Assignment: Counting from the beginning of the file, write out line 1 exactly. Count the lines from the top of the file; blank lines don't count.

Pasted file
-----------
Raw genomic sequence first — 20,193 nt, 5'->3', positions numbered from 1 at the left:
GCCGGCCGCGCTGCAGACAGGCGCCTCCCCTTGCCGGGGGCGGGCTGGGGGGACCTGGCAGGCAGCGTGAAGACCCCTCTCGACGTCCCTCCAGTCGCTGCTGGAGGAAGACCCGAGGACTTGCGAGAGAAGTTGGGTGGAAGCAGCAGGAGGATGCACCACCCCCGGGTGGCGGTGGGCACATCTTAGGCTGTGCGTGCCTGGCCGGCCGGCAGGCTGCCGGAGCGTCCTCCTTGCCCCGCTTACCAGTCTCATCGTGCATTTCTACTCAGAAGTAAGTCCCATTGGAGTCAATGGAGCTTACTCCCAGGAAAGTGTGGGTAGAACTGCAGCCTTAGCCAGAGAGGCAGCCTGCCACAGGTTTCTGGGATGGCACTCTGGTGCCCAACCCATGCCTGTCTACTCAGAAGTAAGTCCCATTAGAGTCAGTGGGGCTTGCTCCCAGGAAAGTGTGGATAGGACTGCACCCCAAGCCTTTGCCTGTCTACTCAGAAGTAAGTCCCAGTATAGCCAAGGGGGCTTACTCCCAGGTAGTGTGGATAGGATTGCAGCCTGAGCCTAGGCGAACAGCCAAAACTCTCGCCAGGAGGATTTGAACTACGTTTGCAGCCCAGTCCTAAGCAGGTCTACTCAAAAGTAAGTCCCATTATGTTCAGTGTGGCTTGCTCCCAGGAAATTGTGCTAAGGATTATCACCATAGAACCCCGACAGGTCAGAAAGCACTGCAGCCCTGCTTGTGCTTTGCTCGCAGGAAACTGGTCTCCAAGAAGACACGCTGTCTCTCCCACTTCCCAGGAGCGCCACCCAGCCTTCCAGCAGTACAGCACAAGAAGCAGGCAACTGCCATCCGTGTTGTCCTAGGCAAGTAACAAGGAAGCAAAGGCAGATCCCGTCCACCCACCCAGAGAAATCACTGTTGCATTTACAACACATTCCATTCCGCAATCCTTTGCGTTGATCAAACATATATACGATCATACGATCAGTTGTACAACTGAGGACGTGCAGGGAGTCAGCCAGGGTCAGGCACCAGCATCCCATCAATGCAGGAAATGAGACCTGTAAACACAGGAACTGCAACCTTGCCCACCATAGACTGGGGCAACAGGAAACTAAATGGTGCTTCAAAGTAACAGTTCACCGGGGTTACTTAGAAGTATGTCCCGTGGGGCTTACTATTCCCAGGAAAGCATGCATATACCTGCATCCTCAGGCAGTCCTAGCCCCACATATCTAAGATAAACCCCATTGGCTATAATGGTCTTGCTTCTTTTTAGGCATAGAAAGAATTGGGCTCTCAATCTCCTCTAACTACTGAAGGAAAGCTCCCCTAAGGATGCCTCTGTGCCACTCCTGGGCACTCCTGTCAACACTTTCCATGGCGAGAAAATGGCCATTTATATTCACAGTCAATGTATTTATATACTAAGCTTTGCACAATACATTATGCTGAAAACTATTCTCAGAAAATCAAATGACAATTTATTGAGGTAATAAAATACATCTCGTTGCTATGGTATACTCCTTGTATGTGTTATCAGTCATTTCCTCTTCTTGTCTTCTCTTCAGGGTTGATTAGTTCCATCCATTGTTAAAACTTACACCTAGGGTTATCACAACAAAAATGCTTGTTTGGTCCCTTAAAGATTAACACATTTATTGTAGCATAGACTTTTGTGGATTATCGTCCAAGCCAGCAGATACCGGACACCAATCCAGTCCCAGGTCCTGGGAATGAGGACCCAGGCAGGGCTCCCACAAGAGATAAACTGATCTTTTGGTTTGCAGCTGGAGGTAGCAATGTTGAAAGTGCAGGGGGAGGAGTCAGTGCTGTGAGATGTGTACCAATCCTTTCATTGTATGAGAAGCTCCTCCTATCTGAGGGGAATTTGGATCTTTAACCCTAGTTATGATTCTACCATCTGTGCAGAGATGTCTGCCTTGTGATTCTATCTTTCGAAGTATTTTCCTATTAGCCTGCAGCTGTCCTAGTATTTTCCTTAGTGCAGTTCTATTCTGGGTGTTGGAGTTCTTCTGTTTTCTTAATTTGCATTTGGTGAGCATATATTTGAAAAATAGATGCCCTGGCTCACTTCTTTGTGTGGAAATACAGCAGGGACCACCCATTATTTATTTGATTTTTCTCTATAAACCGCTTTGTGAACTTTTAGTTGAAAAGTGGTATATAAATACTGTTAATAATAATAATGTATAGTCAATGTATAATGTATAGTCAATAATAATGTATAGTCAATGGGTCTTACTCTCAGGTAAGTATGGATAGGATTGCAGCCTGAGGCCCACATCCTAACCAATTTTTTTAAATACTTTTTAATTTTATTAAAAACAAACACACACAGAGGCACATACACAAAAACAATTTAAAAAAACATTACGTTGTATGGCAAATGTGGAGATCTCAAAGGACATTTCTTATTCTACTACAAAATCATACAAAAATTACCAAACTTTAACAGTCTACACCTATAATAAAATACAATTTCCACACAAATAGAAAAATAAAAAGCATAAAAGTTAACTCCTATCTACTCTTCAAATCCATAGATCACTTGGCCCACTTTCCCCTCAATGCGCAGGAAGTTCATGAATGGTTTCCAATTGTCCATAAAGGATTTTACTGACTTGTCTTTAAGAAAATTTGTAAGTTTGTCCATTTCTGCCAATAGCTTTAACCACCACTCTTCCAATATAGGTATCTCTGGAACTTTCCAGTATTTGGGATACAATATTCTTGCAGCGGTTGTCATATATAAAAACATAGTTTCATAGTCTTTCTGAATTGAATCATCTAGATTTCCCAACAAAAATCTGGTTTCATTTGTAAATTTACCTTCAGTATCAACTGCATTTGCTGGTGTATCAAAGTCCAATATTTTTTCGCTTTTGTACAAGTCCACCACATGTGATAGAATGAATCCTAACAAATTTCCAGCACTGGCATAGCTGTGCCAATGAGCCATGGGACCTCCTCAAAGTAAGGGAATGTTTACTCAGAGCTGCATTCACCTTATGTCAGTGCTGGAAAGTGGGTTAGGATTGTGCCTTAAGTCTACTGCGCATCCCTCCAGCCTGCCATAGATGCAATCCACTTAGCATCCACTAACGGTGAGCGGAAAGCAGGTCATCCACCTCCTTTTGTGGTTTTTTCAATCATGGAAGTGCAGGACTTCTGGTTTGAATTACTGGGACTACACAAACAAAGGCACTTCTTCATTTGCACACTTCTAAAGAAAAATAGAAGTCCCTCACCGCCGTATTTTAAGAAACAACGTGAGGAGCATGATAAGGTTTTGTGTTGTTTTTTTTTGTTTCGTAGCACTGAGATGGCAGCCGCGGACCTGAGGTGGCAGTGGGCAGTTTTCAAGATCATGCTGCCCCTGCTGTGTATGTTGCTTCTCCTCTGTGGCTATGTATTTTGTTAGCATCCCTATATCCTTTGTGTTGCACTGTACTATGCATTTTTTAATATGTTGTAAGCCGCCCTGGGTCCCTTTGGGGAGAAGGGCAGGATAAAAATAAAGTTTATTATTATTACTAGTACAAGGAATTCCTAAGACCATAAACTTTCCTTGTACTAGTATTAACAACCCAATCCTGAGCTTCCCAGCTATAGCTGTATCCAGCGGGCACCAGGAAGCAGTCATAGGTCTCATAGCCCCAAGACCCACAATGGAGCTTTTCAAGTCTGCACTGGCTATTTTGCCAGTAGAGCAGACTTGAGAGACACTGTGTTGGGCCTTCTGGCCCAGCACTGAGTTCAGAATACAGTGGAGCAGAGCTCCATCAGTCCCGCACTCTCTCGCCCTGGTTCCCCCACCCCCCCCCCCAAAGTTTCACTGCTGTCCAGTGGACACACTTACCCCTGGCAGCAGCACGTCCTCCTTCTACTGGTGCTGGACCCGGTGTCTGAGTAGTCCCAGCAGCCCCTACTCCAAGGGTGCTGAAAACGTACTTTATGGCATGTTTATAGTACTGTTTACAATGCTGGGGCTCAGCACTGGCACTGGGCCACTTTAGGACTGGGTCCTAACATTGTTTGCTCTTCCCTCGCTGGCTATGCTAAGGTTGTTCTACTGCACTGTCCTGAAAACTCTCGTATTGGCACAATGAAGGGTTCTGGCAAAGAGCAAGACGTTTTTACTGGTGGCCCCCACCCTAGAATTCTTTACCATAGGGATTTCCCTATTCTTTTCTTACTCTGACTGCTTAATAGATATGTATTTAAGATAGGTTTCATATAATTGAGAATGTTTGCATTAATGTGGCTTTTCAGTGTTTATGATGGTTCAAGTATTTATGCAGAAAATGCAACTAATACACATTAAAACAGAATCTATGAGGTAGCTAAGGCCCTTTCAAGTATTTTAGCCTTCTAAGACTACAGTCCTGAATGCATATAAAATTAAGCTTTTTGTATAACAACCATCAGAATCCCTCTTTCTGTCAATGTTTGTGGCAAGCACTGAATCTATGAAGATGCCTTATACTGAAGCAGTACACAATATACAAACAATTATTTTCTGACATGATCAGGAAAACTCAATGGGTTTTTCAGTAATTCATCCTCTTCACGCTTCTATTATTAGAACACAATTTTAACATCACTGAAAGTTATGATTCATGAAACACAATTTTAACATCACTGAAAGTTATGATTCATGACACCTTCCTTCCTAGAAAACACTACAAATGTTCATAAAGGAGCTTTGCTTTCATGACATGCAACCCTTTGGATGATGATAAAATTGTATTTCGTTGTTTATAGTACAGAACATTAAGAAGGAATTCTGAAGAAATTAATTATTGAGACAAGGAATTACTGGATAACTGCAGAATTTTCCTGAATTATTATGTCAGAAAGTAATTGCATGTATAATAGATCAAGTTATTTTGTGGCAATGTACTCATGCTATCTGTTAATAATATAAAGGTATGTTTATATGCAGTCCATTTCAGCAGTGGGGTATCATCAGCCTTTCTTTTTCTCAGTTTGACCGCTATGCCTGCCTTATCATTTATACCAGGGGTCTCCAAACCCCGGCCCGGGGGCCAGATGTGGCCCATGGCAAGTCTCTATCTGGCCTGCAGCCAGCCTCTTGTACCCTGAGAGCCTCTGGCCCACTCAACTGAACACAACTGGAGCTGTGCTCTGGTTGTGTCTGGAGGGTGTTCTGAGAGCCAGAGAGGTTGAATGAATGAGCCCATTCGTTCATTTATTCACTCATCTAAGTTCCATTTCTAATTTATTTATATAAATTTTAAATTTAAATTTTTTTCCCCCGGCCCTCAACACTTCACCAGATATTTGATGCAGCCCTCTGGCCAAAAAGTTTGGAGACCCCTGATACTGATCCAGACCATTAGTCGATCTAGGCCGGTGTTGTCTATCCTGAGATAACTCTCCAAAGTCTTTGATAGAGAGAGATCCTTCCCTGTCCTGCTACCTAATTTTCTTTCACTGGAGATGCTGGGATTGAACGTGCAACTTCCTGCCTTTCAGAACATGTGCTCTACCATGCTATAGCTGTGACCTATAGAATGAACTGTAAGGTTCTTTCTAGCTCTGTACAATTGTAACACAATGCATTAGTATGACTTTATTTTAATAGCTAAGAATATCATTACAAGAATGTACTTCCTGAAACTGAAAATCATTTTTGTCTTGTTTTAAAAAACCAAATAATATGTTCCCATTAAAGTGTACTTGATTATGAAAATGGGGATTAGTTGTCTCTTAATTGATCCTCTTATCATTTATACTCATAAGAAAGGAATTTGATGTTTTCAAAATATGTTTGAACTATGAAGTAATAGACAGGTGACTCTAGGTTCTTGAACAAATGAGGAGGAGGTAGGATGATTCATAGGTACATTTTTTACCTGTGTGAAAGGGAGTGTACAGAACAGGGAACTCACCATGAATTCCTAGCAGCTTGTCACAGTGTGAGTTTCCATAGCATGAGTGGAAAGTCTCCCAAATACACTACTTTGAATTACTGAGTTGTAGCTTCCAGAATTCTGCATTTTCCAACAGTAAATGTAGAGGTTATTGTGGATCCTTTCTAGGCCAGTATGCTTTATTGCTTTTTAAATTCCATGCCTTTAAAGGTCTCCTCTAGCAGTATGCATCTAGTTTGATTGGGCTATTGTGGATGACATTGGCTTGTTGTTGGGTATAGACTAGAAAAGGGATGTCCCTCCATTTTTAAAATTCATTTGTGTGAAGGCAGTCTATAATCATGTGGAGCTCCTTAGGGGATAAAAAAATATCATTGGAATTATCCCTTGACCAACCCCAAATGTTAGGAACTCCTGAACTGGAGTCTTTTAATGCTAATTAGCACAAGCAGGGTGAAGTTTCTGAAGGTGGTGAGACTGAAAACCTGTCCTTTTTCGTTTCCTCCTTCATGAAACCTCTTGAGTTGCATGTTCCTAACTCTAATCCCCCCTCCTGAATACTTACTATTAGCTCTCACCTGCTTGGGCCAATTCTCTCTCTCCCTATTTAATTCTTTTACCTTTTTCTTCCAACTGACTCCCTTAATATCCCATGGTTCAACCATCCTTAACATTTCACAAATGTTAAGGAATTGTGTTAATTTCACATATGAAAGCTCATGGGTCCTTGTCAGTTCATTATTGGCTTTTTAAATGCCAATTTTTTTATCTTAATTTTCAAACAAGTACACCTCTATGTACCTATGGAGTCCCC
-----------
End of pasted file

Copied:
Raw genomic sequence first — 20,193 nt, 5'->3', positions numbered from 1 at the left: